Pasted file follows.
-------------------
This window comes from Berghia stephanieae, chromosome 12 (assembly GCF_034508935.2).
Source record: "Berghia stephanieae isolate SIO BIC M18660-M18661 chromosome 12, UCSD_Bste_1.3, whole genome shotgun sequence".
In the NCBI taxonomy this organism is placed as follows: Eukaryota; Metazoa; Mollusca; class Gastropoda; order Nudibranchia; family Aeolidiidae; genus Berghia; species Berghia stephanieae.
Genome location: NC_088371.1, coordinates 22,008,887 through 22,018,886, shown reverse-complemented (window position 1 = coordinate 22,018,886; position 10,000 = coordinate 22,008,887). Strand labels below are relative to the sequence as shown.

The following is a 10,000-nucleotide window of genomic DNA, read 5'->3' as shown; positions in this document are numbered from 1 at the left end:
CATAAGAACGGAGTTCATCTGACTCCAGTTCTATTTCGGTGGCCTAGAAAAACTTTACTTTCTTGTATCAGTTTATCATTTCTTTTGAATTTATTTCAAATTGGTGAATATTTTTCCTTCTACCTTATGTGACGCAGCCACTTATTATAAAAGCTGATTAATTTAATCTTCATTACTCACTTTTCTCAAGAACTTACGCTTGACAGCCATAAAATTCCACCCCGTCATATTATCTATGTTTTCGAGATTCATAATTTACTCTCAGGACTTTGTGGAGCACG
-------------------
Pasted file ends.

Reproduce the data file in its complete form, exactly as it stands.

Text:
This window comes from Berghia stephanieae, chromosome 12 (assembly GCF_034508935.2).
Source record: "Berghia stephanieae isolate SIO BIC M18660-M18661 chromosome 12, UCSD_Bste_1.3, whole genome shotgun sequence".
In the NCBI taxonomy this organism is placed as follows: Eukaryota; Metazoa; Mollusca; class Gastropoda; order Nudibranchia; family Aeolidiidae; genus Berghia; species Berghia stephanieae.
Genome location: NC_088371.1, coordinates 22,008,887 through 22,018,886, shown reverse-complemented (window position 1 = coordinate 22,018,886; position 10,000 = coordinate 22,008,887). Strand labels below are relative to the sequence as shown.

The following is a 10,000-nucleotide window of genomic DNA, read 5'->3' as shown; positions in this document are numbered from 1 at the left end:
CATAAGAACGGAGTTCATCTGACTCCAGTTCTATTTCGGTGGCCTAGAAAAACTTTACTTTCTTGTATCAGTTTATCATTTCTTTTGAATTTATTTCAAATTGGTGAATATTTTTCCTTCTACCTTATGTGACGCAGCCACTTATTATAAAAGCTGATTAATTTAATCTTCATTACTCACTTTTCTCAAGAACTTACGCTTGACAGCCATAAAATTCCACCCCGTCATATTATCTATGTTTTCGAGATTCATAATTTACTCTCAGGACTTTGTGGAGCACG